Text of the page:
Americans work an average of roughly 1,836 hours each year, up nearly ten percent from 1,687 in 1979. Labor economists expect this number to keep growing, especially in competitive fields with high pay.
That's partially because technology can now shoot midnight emails straight to workers’ wrists and Silicon Valley juggernauts feed employees organic meals at work before shuttling them home on WiFi-enabled buses.
When work extends around the clock, everyone suffers. People lose sleep. They fall ill. They miss the Little League games and piano recitals. They burn out.
The problem tends to be amplified, however, for working mothers, according to a summary of research from the Harvard Business School's new Gender Initiative.
A working mother is more likely to judge herself harshly for spending time away from her family. Her colleagues are more likely to judge her, too -- for working long hours or leaving the office earlier.
Researchers found when a female employee clocks out before the work-culturally acceptable time, her colleagues are more likely to think: She's probably off to pick up her kids. If a male employee checks out early, they may think: He's off to meet clients.
Bosses, meanwhile, are more likely to dole out travel assignments to men, figuring women would rather not part with their families.
These assumptions can unfairly block skilled workers from advancing, said Robin Ely, a Harvard Business School professor who studies gender equity in the workplace. And they may help explain why women are promoted much less often than men to top management roles in practically every profession.
"We have these strong cultural ideals we try to live up to," Ely said. "I think some of the worst judgement anybody can fear is that they're a bad parent. And that judgement comes down much harder on women than on men who work all the time."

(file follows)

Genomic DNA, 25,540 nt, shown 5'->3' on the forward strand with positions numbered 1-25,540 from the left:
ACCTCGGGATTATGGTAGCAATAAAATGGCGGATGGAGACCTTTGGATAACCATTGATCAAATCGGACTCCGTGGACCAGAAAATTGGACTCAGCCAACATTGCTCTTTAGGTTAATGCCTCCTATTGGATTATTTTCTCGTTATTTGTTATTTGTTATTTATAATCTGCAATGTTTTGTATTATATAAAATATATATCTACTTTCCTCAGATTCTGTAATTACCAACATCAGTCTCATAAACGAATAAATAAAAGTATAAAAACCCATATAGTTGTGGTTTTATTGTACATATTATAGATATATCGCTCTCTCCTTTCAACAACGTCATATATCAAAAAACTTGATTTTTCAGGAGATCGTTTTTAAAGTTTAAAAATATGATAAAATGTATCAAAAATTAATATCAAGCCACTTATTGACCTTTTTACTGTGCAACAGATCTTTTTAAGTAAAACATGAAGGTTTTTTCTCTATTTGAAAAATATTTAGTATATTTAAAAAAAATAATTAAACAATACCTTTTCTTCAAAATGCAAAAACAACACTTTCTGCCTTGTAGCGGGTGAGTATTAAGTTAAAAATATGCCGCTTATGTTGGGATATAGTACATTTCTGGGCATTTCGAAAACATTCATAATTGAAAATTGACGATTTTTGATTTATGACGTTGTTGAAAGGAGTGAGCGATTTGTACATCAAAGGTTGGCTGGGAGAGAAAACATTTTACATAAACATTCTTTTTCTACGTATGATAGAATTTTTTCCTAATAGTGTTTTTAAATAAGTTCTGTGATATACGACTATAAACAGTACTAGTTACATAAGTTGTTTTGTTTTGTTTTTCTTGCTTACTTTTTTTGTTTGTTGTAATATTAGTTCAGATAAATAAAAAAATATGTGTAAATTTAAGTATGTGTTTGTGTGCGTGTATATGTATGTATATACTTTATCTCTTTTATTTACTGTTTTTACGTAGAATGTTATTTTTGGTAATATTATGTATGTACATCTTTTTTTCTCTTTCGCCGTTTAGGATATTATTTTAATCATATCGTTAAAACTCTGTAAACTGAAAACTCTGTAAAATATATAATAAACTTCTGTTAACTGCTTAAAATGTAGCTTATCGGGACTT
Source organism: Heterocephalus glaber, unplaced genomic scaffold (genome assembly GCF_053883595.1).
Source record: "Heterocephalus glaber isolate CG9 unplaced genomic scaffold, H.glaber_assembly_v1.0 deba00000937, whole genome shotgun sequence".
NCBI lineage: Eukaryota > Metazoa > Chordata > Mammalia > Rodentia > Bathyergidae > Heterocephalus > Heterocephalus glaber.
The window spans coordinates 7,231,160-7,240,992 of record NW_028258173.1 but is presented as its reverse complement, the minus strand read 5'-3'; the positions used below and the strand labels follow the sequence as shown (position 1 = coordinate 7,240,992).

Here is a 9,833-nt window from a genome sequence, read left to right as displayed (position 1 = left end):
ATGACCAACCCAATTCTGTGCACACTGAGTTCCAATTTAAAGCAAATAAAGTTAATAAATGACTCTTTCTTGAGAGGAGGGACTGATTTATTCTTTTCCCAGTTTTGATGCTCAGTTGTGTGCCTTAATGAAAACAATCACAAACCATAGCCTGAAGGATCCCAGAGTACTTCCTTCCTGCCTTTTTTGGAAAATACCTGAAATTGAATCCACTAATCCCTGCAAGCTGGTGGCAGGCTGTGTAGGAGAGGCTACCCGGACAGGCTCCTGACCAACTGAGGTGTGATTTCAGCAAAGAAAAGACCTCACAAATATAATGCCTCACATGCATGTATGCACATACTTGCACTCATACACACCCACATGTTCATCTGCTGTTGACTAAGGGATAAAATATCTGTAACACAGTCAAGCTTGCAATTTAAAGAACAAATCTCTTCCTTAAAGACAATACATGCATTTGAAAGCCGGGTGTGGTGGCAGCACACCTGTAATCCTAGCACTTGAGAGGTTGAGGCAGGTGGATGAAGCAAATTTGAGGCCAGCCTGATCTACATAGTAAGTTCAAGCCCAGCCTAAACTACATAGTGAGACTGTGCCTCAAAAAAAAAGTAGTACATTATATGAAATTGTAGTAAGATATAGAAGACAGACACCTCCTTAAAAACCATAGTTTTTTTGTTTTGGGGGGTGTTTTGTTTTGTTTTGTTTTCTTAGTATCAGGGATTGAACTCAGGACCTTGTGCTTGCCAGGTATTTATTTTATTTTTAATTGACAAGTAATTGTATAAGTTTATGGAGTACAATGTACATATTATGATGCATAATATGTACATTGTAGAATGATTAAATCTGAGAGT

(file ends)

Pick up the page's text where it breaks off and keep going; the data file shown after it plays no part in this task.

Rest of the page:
Ely's team recently examined an international consulting firm with generous family-friendly benefits, where 90 percent of the partners were men and most employees worked at least 60 hours each week.
The firm, unnamed in the study, asked the researchers: How can we decrease the number of women who quit and boost the number in leadership roles? The researchers asked the firm: Well, why do you think women aren't getting promoted?
"Virtually all interviewees — men and women — reiterated some version of the 'work-family narrative' to explain why women quit or failed to make partner: the job requires extremely long hours; women's (but not men’s ) devotion to family impedes their ability to put in the requisite hours, and their careers suffer as a result," the academics wrote.
During the employee interviews, Ely said, a disturbing anxiety emerged among young female workers. They looked at female managers, who beat odds to ascend the upper ranks. They viewed them as competent leaders. But they quietly wondered something their male colleagues never mentioned: If I find similar success, will I be a bad parent?
Perception did not match reality, they found. Male employees at the firm reported about the same level of desire to tend to their families as female employees. They all expressed guilt about time spent away from home. "Devotion to family" knew no gender.
"The difference was that women were more likely to take advantage of reduced-hours policies... and working reduced hours damaged their prospects at the firm," according to the findings.
Ely's conclusion: Progressive family-friendly policies, like paid maternity leave and sick days, simply aren't enough to quash gender inequality in a 24-7 work culture.